With MET Operas just around the corner (our first will be October 5!), we asked our student “MET Opera guru,” Alex Leslie to give us some insight into the MET Operas this season. You can certainly tell that he loves MET Opera, and hopefully, you’ll sign up for a MET Opera and fall in love with it, as well.
MET Operas are, of course, long. It’s a difficult performance genre to get into for several reasons: we don’t encounter opera often in our day-to-day lives, the texts are largely non-English, and it seems a bit daunting to get a grasp of the field. I don’t claim to have all that much knowledge of opera, but I thought I’d share a few of my thoughts and what I think will be especially worth seeing this season as a bit of a jumping-off point!
The MET Opera Live in HD season tends to be selected from the works of accepted greats, so it’s a safe bet that whatever they’re performing, they’re doing it for good reason. Puccini is certainly one of said ‘greats.’ Two of his operas will be shown this season, Tosca in the fall and le Boheme in spring. Puccini is an expert at portraying and building emotion, and I find Tosca particularly moving: “Vissi d’arte” towards the end of Act II and “E lucevan le stele” from Act III are especially famous arias.
Falstaff is based on the comic antics of Shakespeare’s fat knight from the Henry IV plays and the Merry Wives of Windsor. Verdi didn’t do much in comedy, but we see both the frill and the pomp of his style here. Longtime and fan-favorite MET conductor James Levine will be back atop the podium for this performance after an extended leave due to health issues, whose skills in themselves make this performance worth attending.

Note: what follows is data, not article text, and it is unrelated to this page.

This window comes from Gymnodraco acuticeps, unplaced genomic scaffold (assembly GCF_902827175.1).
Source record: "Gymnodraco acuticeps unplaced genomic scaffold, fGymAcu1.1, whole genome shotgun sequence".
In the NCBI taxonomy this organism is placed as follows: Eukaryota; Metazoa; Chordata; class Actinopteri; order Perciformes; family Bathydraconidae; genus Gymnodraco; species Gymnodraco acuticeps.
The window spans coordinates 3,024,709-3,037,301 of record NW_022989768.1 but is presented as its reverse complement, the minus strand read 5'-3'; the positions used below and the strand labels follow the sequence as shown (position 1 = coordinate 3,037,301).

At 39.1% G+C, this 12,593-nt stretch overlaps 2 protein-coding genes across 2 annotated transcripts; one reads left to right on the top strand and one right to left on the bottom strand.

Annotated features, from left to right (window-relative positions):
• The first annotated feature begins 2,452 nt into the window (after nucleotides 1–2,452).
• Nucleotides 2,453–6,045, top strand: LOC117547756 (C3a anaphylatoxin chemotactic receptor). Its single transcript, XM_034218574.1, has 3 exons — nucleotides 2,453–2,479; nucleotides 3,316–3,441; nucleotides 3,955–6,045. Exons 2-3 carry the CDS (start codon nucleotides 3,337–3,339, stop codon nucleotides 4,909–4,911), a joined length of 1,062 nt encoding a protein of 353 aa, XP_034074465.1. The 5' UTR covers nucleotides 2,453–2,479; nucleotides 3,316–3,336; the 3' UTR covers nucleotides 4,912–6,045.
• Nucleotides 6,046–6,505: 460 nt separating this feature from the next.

Dvorak’s Rusalka will feature MET regular Renee Fleming as the titular character, considered one of her major roles. Song to the Moon is a particularly well-known piece from this opera, and if you search for it on youtube you’ll find one of the top results is one of Fleming’s concert renditions. Dvorak’s music has a rich complexity that definitely marks his work as distinct.
Werther is considered alongside MET-favorite Manon as Massenet’s best. Massenet is an expert at setting the listener on edge with his composition, paralleling the angst of the plot in its music. In a genre filled with tragic tales, Werther’s is certainly one of the most consistently tragic.
Cosi Fan Tutte is my very favorite comedic opera, so it’s a shame we’ll have to wait until spring to see it. The story is based on a classic switch-plot: in order to test the resolve of their lovers, the friends Ferrando and Guglielmo are persuaded by the cynic Don Alfonso to fake military duty in order to return, disguised as Albanians (what else?), and attempt to seduce the other’s lover. Hilarity and fantastic ensemble pieces ensue – definitely a must-see!
Written by Alex Leslie, Class of 2014
To read more and see what is in store for this season, please visit http://performingarts.nd.edu/methd.aspx#.UkG8fIasim4.